Security researcher Charlie Miller recently discovered a bug in Apple’s iOS operating system that allowed him to execute downloaded code on the devices, compromising their security. He was set to present his findings at the SysCan conference in Taiwan next week.
“75% of European digital ecosystem is present at #TNW2018”
Are you doing business in Amsterdam in May?
Miller outlined the basics of the hack in an article on Forbes earlier today, which apparently uses a flaw in Apple’s code signing restrictions to execute code at a lower level than would normally be possible with its careful sandboxing:
Using his method–and Miller has already planted a sleeper app in Apple’s App Store to demonstrate the trick–an app can phone home to a remote computer that downloads new unapproved commands onto the device and executes them at will, including stealing the user’s photos, reading contacts, making the phone vibrate or play sounds, or otherwise repurposing normal iOS app functions for malicious ends.
Normally, apps on iOS are cordoned off in their own small portion of the devices memory in a procedure called sandboxing. This ensures security and prevents malicious code from executing elsewhere on the device. Code signing, the process of verifying that code is authorized to access certain functions of the device, along with sandboxing, are largely the reasons that the iPhone is more secure than most Android devices.
Miller, a former NSA analyst who works as a researcher with Accuvant, is relatively famous in hacking circles for his exploits of iPhone and Mac vulnerabilities.
He admitted to Forbes that he had submitted a ‘stealth’ app, called Instastock, to the App Store that allowed him to exploit this vulnerability to take control of a phone, activating vibrations, among other functions.
”Android has been like the Wild West,” Miller told Forbes’ Andy Greenberg. “And this bug basically reduces the security of iOS to that of Android.”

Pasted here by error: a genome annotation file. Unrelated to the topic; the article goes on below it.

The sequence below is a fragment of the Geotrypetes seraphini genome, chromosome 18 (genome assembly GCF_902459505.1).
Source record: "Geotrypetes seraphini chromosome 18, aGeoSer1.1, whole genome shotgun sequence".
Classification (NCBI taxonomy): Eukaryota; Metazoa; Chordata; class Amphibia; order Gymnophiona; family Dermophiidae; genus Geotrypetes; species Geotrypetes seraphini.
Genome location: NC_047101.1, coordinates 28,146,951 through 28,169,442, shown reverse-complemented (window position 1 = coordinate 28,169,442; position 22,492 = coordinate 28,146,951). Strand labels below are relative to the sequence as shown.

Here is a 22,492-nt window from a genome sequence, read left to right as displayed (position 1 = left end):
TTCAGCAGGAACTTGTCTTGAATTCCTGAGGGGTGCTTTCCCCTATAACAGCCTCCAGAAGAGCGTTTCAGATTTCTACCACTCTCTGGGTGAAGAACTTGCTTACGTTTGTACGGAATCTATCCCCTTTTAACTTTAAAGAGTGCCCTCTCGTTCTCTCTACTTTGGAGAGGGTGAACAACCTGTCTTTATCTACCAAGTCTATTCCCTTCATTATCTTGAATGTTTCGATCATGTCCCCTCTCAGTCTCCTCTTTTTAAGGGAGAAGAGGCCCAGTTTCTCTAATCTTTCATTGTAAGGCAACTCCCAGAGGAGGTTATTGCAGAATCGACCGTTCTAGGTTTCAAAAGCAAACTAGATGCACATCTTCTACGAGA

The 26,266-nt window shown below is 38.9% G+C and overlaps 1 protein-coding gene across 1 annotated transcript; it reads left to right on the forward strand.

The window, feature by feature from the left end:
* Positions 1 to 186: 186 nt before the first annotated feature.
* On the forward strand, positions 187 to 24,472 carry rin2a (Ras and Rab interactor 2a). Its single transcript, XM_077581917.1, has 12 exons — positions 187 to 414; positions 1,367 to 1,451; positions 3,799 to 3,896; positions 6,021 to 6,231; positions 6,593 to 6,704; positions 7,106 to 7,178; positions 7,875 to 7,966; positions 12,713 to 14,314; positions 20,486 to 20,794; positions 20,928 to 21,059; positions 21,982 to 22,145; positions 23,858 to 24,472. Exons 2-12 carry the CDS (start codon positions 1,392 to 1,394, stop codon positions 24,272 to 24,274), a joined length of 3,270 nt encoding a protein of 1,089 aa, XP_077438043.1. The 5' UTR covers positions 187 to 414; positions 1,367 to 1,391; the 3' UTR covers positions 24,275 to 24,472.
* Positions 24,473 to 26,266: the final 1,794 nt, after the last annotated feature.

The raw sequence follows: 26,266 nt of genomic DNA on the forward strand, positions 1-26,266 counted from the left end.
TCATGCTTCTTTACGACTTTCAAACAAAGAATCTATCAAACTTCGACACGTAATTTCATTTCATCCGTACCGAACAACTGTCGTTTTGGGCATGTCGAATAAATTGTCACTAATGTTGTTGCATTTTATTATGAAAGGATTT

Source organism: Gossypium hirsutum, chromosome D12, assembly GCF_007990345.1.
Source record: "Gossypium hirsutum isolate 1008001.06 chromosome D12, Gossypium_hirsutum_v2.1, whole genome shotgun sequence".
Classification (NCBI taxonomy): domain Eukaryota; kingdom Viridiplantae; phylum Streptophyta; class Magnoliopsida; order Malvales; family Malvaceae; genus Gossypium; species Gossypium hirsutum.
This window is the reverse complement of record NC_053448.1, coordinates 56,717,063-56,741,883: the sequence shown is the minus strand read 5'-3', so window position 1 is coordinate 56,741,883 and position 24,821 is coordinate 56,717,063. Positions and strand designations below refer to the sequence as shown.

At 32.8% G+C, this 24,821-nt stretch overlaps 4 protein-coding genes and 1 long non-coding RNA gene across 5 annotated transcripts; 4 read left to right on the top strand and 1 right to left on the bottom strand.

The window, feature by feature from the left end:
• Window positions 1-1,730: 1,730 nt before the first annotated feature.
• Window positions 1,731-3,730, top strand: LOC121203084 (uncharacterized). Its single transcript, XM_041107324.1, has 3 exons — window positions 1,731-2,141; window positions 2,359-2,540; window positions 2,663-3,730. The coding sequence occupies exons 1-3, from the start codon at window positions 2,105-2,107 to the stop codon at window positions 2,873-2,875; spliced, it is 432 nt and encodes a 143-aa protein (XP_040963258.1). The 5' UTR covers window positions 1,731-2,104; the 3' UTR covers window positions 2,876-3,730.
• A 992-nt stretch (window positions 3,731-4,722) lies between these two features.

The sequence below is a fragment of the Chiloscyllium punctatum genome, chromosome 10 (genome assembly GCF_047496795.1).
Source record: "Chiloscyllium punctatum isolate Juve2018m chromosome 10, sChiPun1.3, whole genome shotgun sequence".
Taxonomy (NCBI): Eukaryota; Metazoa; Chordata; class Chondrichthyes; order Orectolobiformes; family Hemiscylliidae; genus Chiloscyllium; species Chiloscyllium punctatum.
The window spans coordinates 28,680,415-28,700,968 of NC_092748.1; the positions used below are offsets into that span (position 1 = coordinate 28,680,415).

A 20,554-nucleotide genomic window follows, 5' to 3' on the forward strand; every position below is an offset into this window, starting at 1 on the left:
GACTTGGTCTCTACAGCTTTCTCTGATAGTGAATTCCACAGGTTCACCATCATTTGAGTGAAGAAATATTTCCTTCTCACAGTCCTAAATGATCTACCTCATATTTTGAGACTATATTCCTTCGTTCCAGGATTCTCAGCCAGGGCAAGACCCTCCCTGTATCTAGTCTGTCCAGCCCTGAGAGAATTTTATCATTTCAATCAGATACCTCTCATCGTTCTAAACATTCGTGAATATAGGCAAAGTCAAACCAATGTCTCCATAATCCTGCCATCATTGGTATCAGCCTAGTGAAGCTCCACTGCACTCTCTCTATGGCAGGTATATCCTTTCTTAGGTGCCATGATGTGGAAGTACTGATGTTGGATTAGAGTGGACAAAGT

Frankly I’m not all that surprised that Miller’s apps were removed from the App Store once the news of the exploit began to spread around the web. Although specifics have not been divulged, Apple would be remiss if it did not remove the apps immediately.
As far as removing Miller’s developer account, he expresses some dismay, saying that it “feels heavy handed, I miss Steve.”
However, he did submit applications with a known potential to harm iOS devices if leveraged correctly to the App Store, so that is a pretty cut and dry example of breaking Apple policy.
If he is indeed signed up as a researcher, then it seems that it would be more prudent for him to submit the vulnerability to Apple privately. Miller doesn’t see it that way.
The code signing vulnerability will no doubt be examined by Apple and hopefully patched quickly. Miller’s work does raise some questions about Apple’s ability to police submitted applications that stealthily exploit issues in the OS.
That being said, it is unlikely that any iPhone user will be affected by this particular vulnerability, as Apple is obviously now aware of it. There is even an upcoming patch, iOS 5.0.1, that could most likely be altered to add a fix for this, if not soon thereafter.
The addition of over-the-air updates in iOS 5 means that Apple can patch issues like this much quicker than they used to be able to.
That doesn’t mean that we won’t see something similar in the future, however, which is why iOS security research is still important. Miller has long been a proponent and perpetrator of such research, so hopefully he can hash out what happened with Apple and continue his work.